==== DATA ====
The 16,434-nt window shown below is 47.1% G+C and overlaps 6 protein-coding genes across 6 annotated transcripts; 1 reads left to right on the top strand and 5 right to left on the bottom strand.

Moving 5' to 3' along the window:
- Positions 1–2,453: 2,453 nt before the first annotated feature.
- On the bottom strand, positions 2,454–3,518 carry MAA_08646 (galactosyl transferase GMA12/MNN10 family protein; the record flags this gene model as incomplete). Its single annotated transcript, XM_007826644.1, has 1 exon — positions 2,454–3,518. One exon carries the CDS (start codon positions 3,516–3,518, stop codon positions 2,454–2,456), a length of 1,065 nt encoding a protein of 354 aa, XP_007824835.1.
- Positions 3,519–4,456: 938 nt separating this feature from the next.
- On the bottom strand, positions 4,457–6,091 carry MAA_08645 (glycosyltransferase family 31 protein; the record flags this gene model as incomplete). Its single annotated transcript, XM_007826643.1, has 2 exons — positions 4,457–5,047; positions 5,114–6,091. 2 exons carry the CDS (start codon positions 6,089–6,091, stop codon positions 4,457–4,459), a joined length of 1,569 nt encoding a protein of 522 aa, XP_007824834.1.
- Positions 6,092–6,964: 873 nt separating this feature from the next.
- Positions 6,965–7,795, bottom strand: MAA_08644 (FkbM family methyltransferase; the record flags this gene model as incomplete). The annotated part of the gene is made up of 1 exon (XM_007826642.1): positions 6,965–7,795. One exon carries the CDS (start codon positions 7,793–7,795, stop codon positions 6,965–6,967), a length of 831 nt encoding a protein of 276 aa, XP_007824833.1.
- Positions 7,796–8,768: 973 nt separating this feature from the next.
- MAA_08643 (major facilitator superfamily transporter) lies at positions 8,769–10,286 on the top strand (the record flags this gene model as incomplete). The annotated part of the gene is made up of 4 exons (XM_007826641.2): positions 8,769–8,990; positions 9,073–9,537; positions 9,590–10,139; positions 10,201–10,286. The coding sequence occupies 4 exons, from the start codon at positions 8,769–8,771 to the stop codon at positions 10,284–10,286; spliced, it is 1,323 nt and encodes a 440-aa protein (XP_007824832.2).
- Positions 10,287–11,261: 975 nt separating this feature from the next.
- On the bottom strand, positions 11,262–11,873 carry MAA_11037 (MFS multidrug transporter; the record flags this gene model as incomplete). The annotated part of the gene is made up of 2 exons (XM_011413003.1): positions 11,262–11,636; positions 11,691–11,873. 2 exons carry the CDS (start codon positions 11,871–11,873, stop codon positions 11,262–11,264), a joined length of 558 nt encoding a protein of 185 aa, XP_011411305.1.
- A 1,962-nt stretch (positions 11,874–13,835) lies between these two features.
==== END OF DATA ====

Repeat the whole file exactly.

The 16,434-nt window shown below is 47.1% G+C and overlaps 6 protein-coding genes across 6 annotated transcripts; 1 reads left to right on the top strand and 5 right to left on the bottom strand.

Moving 5' to 3' along the window:
- Positions 1–2,453: 2,453 nt before the first annotated feature.
- On the bottom strand, positions 2,454–3,518 carry MAA_08646 (galactosyl transferase GMA12/MNN10 family protein; the record flags this gene model as incomplete). Its single annotated transcript, XM_007826644.1, has 1 exon — positions 2,454–3,518. One exon carries the CDS (start codon positions 3,516–3,518, stop codon positions 2,454–2,456), a length of 1,065 nt encoding a protein of 354 aa, XP_007824835.1.
- Positions 3,519–4,456: 938 nt separating this feature from the next.
- On the bottom strand, positions 4,457–6,091 carry MAA_08645 (glycosyltransferase family 31 protein; the record flags this gene model as incomplete). Its single annotated transcript, XM_007826643.1, has 2 exons — positions 4,457–5,047; positions 5,114–6,091. 2 exons carry the CDS (start codon positions 6,089–6,091, stop codon positions 4,457–4,459), a joined length of 1,569 nt encoding a protein of 522 aa, XP_007824834.1.
- Positions 6,092–6,964: 873 nt separating this feature from the next.
- Positions 6,965–7,795, bottom strand: MAA_08644 (FkbM family methyltransferase; the record flags this gene model as incomplete). The annotated part of the gene is made up of 1 exon (XM_007826642.1): positions 6,965–7,795. One exon carries the CDS (start codon positions 7,793–7,795, stop codon positions 6,965–6,967), a length of 831 nt encoding a protein of 276 aa, XP_007824833.1.
- Positions 7,796–8,768: 973 nt separating this feature from the next.
- MAA_08643 (major facilitator superfamily transporter) lies at positions 8,769–10,286 on the top strand (the record flags this gene model as incomplete). The annotated part of the gene is made up of 4 exons (XM_007826641.2): positions 8,769–8,990; positions 9,073–9,537; positions 9,590–10,139; positions 10,201–10,286. The coding sequence occupies 4 exons, from the start codon at positions 8,769–8,771 to the stop codon at positions 10,284–10,286; spliced, it is 1,323 nt and encodes a 440-aa protein (XP_007824832.2).
- Positions 10,287–11,261: 975 nt separating this feature from the next.
- On the bottom strand, positions 11,262–11,873 carry MAA_11037 (MFS multidrug transporter; the record flags this gene model as incomplete). The annotated part of the gene is made up of 2 exons (XM_011413003.1): positions 11,262–11,636; positions 11,691–11,873. 2 exons carry the CDS (start codon positions 11,871–11,873, stop codon positions 11,262–11,264), a joined length of 558 nt encoding a protein of 185 aa, XP_011411305.1.
- A 1,962-nt stretch (positions 11,874–13,835) lies between these two features.